This reminds me that, only the other day, I was riding to see a sick person living on the other side of the parish, when I happened to pass a small wooden house, before which a number of people were congregated, all talking together and evidently much excited in their minds about something inexplicable. On asking what was the matter, I was told that the owner of the house was lying dead, and that he was an Obeah man who had lived quite alone in the place for many years, and that there was consequently no one willing to undertake the job of looking after the corpse and burying it.

In fact, no one would go inside the hut at all, as it was affirmed that this his Satanic Majesty was there in person looking after the body of the Obeah man, which now undoubtedly belonged to him.

To allay their alarm, I got off my horse, and with the assistance of a couple of men broke open the door and entered the hut. Lying on a wooden stretcher was the body of the unfortunate individual, whose death must have occurred a good many hours before, and the body was in urgent need of burial, so after scolding the people for their cowardice I prevailed on them to see about a coffin and other details as quickly as possible. It was, however, only in evident fear and trembling that any of them would enter the room, and the slightest noise would make them start and look towards the door, in the expectation of seeing le diable en personne coming to claim is property.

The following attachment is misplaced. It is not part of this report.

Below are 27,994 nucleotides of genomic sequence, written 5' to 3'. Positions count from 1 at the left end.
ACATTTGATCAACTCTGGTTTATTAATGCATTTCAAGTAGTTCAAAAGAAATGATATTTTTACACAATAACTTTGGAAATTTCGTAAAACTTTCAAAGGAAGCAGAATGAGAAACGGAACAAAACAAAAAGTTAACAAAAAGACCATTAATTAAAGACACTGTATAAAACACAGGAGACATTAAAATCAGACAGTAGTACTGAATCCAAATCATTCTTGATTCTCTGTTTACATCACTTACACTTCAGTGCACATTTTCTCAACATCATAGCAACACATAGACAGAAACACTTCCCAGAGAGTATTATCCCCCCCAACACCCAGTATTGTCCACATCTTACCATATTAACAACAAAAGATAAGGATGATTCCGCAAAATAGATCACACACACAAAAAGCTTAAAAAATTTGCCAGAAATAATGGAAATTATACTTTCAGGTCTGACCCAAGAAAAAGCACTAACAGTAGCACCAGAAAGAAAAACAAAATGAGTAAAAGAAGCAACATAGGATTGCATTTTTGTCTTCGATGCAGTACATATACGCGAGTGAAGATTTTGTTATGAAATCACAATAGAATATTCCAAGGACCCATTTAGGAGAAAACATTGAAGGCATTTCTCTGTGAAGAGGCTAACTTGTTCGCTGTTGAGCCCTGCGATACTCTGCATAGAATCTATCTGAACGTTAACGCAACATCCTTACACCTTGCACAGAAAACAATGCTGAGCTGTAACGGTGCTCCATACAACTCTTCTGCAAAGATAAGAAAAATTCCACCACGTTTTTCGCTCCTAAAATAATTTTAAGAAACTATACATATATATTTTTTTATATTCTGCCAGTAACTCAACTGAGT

The dirty little room was littered with the Obeah man’s stock in trade. A number of vials containing some sort of unholy liquor were lying ready to be handed over to some foolish negro in exchange for their weight in silver. In every corner were found the implements of his trade, rags, feathers, bones of cats, parrots’ beaks, dogs’ teeth, broken bottles, grave dirt, rum, and egg-shells. Examining further, we found under the bed a large conarie or earthen jar, containing an immense number of round balls of earth or clay f various dimensions, large and small, whitened on the outside and fearfully and wonderfully compounded. Some seemed to contain hair and rags and were strongly bound round with twine,; others were made with skulls of cats, stuck round with human of dogs’ teeth and glass beads, there were also a lot of egg-shells and numbers of little bags filled with a farrago of rubbish.

In a little tin canister I found the most valuable of the sorcerer’s stock, namely, seven bones belonging to a rattlesnake’s tail – these I have known sell for five dollars each, so highly valued are they as amulets or charms – in the same box was about a yard of rope, no doubt intended to be old for hangman’s cord, which is highly prized by the negroes, the owner of a piece being supposed to be able to defy bad luck.